It was about halfway through a postgame interview with Jarek Broussard, just outside a loud and giddy Colorado locker room, when something finally went wrong for the Buffaloes.
In mid-sentence, the portable backdrop used for postgame player interviews suddenly collapsed, nearly clipping Broussard from behind. It proved to be a harmless accident. Yet in the first half of a 2021 football season that has been mostly ugly, when a slight mechanical glitch counts as the worst thing that happened on a given Saturday at Folsom Field, you know it was a rare great day for the Buffs.
While the promised subtle changes may not have been anything more than taking on lowly Arizona instead of USC, the Buffs nonetheless vented a month’s worth of frustrations on Saturday, getting consecutive touchdowns on special teams and defense before the CU offense finally displayed a level of efficiency absent all season in a 34-0 beatdown of the Wildcats.
It was a much-needed performance for the Buffs and head coach Karl Dorrell, who might have been staring at the very real possibility of going winless this season against FBS-level foes if they couldn’t dispatch an Arizona team that extended its program-record losing streak to 18 games.
We’ll see exactly how “fixed” the Buffs are when they visit Cal next week. Take nothing away from the Buffs, but they ran into an offense that, as improbable as it sounds, makes CU’s 34 points-in-four games struggles seem quaint by comparison. (Arizona’s first and second down calls on a first-and-goal situation from the one late in the first half, a quarterback sneak and toss sweep, were as boggling as anything we’ve seen from the CU catalog this season. That sequence, like the Buffs’ failed and-goal situation against Texas A&M, changed the course of the game.)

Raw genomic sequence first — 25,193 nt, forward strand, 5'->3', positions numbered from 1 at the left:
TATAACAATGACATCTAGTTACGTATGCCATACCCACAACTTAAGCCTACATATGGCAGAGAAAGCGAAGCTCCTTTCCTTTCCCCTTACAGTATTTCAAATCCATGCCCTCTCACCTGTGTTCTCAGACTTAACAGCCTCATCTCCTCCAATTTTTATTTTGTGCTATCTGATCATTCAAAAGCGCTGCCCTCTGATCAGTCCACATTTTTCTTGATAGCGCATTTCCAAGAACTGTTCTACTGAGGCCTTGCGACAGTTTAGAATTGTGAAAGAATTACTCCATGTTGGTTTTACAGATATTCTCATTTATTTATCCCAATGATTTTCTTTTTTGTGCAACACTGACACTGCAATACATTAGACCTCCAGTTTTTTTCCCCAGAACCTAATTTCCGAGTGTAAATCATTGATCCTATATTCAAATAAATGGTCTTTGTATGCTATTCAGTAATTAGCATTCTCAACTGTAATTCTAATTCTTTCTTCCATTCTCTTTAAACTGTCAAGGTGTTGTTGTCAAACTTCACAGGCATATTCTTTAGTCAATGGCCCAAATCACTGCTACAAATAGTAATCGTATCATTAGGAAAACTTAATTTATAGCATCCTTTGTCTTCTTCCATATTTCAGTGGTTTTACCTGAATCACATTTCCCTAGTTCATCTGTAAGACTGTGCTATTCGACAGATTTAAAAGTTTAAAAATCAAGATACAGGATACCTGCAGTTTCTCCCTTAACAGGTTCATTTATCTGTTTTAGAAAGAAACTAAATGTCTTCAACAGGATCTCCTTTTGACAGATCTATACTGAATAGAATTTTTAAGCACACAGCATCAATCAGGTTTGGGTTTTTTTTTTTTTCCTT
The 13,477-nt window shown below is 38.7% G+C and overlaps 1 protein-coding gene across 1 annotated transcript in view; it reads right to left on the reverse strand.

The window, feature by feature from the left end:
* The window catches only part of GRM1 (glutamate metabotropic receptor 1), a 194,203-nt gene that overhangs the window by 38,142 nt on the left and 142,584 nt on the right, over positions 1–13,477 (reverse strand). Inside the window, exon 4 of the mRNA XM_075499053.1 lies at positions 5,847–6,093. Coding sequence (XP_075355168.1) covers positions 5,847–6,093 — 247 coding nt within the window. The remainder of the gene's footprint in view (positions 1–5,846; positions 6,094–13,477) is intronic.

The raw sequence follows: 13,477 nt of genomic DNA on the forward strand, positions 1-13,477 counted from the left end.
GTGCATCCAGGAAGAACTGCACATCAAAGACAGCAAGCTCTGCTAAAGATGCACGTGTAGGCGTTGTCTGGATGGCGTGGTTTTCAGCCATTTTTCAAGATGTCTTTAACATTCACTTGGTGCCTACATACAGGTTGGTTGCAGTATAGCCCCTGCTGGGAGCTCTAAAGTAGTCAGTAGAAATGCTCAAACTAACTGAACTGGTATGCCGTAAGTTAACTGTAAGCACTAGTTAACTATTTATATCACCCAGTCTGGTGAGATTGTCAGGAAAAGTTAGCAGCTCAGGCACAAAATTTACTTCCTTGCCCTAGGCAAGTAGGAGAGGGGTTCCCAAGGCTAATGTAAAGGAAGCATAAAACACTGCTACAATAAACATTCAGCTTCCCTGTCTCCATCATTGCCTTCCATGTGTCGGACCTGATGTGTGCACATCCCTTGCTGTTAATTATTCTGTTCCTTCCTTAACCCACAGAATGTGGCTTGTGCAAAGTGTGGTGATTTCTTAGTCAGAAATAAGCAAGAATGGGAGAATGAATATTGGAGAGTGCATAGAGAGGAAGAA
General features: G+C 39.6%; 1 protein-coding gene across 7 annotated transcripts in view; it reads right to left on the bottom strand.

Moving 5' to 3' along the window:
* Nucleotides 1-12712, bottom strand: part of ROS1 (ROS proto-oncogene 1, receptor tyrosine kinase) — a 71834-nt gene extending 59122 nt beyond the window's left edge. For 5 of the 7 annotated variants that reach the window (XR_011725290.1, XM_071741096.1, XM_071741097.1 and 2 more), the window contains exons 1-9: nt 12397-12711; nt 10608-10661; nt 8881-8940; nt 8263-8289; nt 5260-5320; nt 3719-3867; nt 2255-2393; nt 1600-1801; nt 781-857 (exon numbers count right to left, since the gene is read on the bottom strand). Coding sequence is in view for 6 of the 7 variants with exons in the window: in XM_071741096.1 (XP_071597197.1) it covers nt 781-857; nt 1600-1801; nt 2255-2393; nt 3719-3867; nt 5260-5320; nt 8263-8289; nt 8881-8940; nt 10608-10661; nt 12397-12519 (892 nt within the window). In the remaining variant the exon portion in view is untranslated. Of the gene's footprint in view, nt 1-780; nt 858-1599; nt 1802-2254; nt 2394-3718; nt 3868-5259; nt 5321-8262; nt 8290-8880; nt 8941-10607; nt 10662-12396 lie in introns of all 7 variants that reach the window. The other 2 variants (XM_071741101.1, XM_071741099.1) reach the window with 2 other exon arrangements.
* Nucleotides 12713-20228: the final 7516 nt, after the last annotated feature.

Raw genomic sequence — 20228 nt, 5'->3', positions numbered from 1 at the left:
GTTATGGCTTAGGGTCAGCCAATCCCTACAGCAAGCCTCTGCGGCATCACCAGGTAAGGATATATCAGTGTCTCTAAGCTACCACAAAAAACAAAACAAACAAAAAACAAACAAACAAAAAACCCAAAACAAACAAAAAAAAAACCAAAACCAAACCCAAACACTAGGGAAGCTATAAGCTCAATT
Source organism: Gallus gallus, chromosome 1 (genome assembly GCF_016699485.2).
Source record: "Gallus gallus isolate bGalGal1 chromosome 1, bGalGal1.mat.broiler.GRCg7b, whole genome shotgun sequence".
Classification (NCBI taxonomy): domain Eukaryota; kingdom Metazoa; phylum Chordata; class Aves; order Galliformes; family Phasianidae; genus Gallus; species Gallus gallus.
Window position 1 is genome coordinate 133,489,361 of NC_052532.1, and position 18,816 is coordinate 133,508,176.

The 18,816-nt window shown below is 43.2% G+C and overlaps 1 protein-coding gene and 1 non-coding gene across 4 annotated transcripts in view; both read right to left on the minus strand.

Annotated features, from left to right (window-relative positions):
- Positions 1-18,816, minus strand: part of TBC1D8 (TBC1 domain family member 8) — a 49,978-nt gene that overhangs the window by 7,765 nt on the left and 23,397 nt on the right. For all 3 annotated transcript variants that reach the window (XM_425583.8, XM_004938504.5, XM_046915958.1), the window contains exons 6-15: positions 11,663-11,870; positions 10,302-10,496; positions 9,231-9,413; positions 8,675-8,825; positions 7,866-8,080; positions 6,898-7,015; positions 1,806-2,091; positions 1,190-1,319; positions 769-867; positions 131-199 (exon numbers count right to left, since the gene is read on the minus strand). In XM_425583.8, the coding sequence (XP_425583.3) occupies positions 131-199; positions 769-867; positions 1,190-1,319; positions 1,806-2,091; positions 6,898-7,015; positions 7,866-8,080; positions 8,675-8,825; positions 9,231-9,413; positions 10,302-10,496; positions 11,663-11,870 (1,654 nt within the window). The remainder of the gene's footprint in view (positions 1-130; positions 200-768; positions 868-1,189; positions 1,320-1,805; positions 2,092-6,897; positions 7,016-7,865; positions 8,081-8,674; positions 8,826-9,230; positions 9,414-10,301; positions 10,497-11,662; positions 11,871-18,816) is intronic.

But a win is a win, and a shutout win at home within the conference no doubt is cause for celebration. Yet if there was an omen that might serve the Buffs well down the stretch, it was letting the training wheels off embattled quarterback Brendon Lewis in the second half.
Dorrell has defended keeping Lewis on the field late in recent lopsided losses by saying he didn’t want to damage the young quarterback’s confidence. On Saturday, in somewhat reverse fashion, that approach might finally have paid dividends.
Once the back-to-back blocked punt and interception return touchdowns gave the Buffs a 20-0 lead, and perhaps inspired by watching the gross futility of Arizona’s offense, Dorrell and offensive coordinator Darrin Chiaverini at long last saw fit to open things up for Lewis in the pass game. With his finally line giving time, Lewis dropped a couple of absolute dimes for touchdowns, first to Brenden Rice on a 62-yard bomb, and again on a corner route to Dmitri Stanley. Those were the biggest strikes in a second half showing that saw Lewis go 8-for-12 for 149 yards (overall, Lewis finished 12-for-19 with 248 yards).
The true test of Lewis’ progress, of course, will be if he can execute similarly when his contributions are crucial, and not when it serves merely as celebratory icing in a game already decided. That’s not meant as another hit upon Lewis. The young man has absorbed crushing blows on and off the field for the past month, but on Saturday he finally stood tall, delivered strikes, and enjoyed the last laugh.
Like Lewis individually, CU’s progress can only be measured with a consistency of effort. If there are Buffs fans that believe Saturday’s thrashing of the Mildcats will be a springboard to a run at a bowl berth, I suggest taking a deep breath and maybe going outside to rake the leaves in quiet contemplation. That said, the most winnable game on the remaining schedule probably is next week’s visit to Cal.
Regardless if the Buffs win or lose in Berkeley, if Lewis can build on Saturday’s effort and CU can put points on the board without performing as if first downs are the enemy, then the subtle changes supposedly in action on Saturday will show last week’s bye was a productive work week.
Any reclamation story has to start somewhere. A shutout win is a great launching point.